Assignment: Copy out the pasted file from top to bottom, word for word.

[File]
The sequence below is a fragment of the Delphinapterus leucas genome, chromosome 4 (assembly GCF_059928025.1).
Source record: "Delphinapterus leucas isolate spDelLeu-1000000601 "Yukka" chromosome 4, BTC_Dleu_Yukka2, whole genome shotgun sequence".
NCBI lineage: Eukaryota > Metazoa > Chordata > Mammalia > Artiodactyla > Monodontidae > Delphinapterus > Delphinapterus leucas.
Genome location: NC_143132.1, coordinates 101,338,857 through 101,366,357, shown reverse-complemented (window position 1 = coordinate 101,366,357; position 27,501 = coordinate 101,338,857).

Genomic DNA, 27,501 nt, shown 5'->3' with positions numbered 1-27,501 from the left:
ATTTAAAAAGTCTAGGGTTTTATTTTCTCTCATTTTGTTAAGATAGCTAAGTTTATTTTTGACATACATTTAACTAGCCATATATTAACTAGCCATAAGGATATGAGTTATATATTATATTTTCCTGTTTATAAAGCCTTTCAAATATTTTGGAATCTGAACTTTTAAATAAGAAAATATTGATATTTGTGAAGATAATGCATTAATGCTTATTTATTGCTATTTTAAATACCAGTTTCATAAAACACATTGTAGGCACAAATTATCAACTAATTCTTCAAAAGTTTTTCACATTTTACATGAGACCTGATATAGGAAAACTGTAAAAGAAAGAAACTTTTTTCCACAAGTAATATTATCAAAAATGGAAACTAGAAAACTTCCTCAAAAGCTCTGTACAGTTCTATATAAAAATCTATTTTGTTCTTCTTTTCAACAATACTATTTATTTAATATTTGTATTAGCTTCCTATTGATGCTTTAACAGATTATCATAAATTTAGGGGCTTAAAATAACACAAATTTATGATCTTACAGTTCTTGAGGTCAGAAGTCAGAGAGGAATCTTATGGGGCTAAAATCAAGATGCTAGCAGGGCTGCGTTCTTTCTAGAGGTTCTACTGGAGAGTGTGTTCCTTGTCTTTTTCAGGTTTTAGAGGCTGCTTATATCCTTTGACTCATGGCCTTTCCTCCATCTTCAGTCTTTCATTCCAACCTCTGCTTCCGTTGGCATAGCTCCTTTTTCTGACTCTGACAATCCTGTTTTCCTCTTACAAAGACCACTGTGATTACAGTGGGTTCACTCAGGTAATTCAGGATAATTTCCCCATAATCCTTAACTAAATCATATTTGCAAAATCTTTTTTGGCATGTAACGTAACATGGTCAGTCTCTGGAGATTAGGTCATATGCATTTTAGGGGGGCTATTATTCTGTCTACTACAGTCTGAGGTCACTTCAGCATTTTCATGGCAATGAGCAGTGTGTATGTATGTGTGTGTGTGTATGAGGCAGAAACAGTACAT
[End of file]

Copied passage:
The sequence below is a fragment of the Delphinapterus leucas genome, chromosome 4 (assembly GCF_059928025.1).
Source record: "Delphinapterus leucas isolate spDelLeu-1000000601 "Yukka" chromosome 4, BTC_Dleu_Yukka2, whole genome shotgun sequence".
NCBI lineage: Eukaryota > Metazoa > Chordata > Mammalia > Artiodactyla > Monodontidae > Delphinapterus > Delphinapterus leucas.
Genome location: NC_143132.1, coordinates 101,338,857 through 101,366,357, shown reverse-complemented (window position 1 = coordinate 101,366,357; position 27,501 = coordinate 101,338,857).

Genomic DNA, 27,501 nt, shown 5'->3' with positions numbered 1-27,501 from the left:
ATTTAAAAAGTCTAGGGTTTTATTTTCTCTCATTTTGTTAAGATAGCTAAGTTTATTTTTGACATACATTTAACTAGCCATATATTAACTAGCCATAAGGATATGAGTTATATATTATATTTTCCTGTTTATAAAGCCTTTCAAATATTTTGGAATCTGAACTTTTAAATAAGAAAATATTGATATTTGTGAAGATAATGCATTAATGCTTATTTATTGCTATTTTAAATACCAGTTTCATAAAACACATTGTAGGCACAAATTATCAACTAATTCTTCAAAAGTTTTTCACATTTTACATGAGACCTGATATAGGAAAACTGTAAAAGAAAGAAACTTTTTTCCACAAGTAATATTATCAAAAATGGAAACTAGAAAACTTCCTCAAAAGCTCTGTACAGTTCTATATAAAAATCTATTTTGTTCTTCTTTTCAACAATACTATTTATTTAATATTTGTATTAGCTTCCTATTGATGCTTTAACAGATTATCATAAATTTAGGGGCTTAAAATAACACAAATTTATGATCTTACAGTTCTTGAGGTCAGAAGTCAGAGAGGAATCTTATGGGGCTAAAATCAAGATGCTAGCAGGGCTGCGTTCTTTCTAGAGGTTCTACTGGAGAGTGTGTTCCTTGTCTTTTTCAGGTTTTAGAGGCTGCTTATATCCTTTGACTCATGGCCTTTCCTCCATCTTCAGTCTTTCATTCCAACCTCTGCTTCCGTTGGCATAGCTCCTTTTTCTGACTCTGACAATCCTGTTTTCCTCTTACAAAGACCACTGTGATTACAGTGGGTTCACTCAGGTAATTCAGGATAATTTCCCCATAATCCTTAACTAAATCATATTTGCAAAATCTTTTTTGGCATGTAACGTAACATGGTCAGTCTCTGGAGATTAGGTCATATGCATTTTAGGGGGGCTATTATTCTGTCTACTACAGTCTGAGGTCACTTCAGCATTTTCATGGCAATGAGCAGTGTGTATGTATGTGTGTGTGTGTATGAGGCAGAAACAGTACAT